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- Issue 81: April 2009
- Issue 80: March 2009
- Issue 79: February 2009
- Issue 78: December 2008
- Issue 77: November 2008
- Issue 76: October 2008
- Issue 75: September 2008
- Issue 74: August 2008
- Issue 73: July 2008
- Issue 72: June 2008

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Marketing Focus E-Zine - Differentiate and Win!

Barry Urquhart
International Conference Keynote Speaker

Issue 81: April 2009
Page: 1 of 1 Author's Profile | Send to a Friend | Printer Version

Differentiate … and win.
There has never been a better time than the present for business leaders to identify, analyse and differentiate between customers and consumers.
In families, business and government departments, the buying agent (purchase initiator) is seldom the actual or full consumer of the products or services which are ordered or secured.
Therefore, differing purchase criteria can be and usually are applied to decision-making.
For example, purchasing managers operate under differing performance parameters to plant managers, service division heads and research and development leaders.
Likewise, mothers (the typical and prime buying agents for up to 70% of families) are stimulated and influenced by factors which are different to husbands, Generation Y and Generation X offspring and almost certainly to aging parents (particularly relevant if the post war baby boomer female head of the household finds herself as part of a “club sandwich” family scenario, in which she is squeezed between the varying demands of three generations).
So, whom are we marketing to and trying to satisfy? In Australia, “Pester Power Purchases” which are those influenced by the pestering nature of young offspring demands are calculated to be worth some $80 billion per annum.
Ignoring the difference between customers and consumers can be an expensive oversight.


Let me share with you a valuable insight.
Each year I am involved with a number of interactive business development workshops as a facilitator, an external catalyst, a participant and in some instances a casual observer (usually following the delivery of a keynote address).
The focus is typically on the evolving changes in business and the marketplace. Participants are asked to project and visualise their businesses, products, services and clients in the period 3 to 5 years hence. Contributions can be and usually are fascinating, challenging and enlightening.

Some facilitators ask what is or could be planned to address those forecast trends or outcomes and implications. Often the answers are consistent and concise. Nothing.
I have often been moved to enquire what is being done now to ensure the attainment or retention of market leadership and advantages, given the shared foresights. That too can produce a blank sheet in response.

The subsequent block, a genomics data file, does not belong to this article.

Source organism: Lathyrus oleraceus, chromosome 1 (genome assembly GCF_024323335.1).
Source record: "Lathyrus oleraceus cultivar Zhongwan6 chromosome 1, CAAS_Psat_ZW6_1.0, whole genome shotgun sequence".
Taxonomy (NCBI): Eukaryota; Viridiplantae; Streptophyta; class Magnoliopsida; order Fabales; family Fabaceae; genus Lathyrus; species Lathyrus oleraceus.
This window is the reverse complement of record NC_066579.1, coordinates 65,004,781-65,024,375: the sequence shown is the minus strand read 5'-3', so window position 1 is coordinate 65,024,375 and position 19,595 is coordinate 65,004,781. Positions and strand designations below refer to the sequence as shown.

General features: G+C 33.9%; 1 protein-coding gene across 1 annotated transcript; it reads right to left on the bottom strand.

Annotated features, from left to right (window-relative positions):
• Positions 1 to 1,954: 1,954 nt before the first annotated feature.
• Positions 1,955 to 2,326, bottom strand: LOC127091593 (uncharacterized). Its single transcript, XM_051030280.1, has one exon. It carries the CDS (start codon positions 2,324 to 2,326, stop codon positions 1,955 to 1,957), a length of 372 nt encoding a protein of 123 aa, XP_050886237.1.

It seems so obvious that one should not and must not wait. Change over the next three years will be sudden, constant and substantial. When a problem arises, whether it be with personnel or operations, the time to act is now. Former US President George W Bush may have benefited from the simple philosophy, because the time to have considered the reliability of the New Orleans levees was before Hurricane Katrina. Why wait?

The message: Get on with it. Do it. Above all, think it, plan it, say it and do it … NOW!

There is no virtue in waiting for change to happen, as there is no evidence to elevate or assign some God-given sanctity to “the period 3 to 5 years hence.”


The recent rash of price discounting (up to 70% off) and the related advertising promotions, merchandising and personal selling initiatives have ravaged some corporate, product and service brands.
Concepts like value, integrity, worth, quality and competitiveness have all come under scrutiny by discerning and sensitive clients and customers.

Some difficulty will be encountered by businesses with their endeavours to discontinue the sales strategy and mentality. Reintroduction of full recommended retail prices will stimulate some leakage of demand, referrals and repeat business. Remember, price reductions can also result in discounting the worth of the brand. Ponder, if you will, the words of Warren Buffett, the Chairman of Berkshire Hathaway:

“Lose money for the firm and I will be understanding. Lose a shred of reputation for the firm, and I will be ruthless”
Warren Buffet, “The Snowball” Page 604, 2008

Similarly, impediments to the company product and service brands can be effected because of staff retrenchments and related lowering of customer service standards, a lack of continuity of supply and poor product/service consistency.
Let me reiterate several points made in the December issue of these periodic ezines. The current marketplace and circumstances are neither cyclical or seasonal in nature. The current economy is the first phase of a restructuring of the marketplace.
Therefore, policy, strategy, product, service, pricing and staffing decisions will have longer term strategic ramifications. Actions taken in the current market will establish the market positioning for and in the future. Hence, it is imperative that close consideration be given to consequences beyond the immediate horizons and need for immediate cashflow.

The following article text has some relevance and possible benefits for all who own, are employed by, service, interact with and patron businesses regardless of their size.


Labels can be misleading.

By nature micro-businesses have five or less employees, including the owner. However, throughout the world micro entities are big business.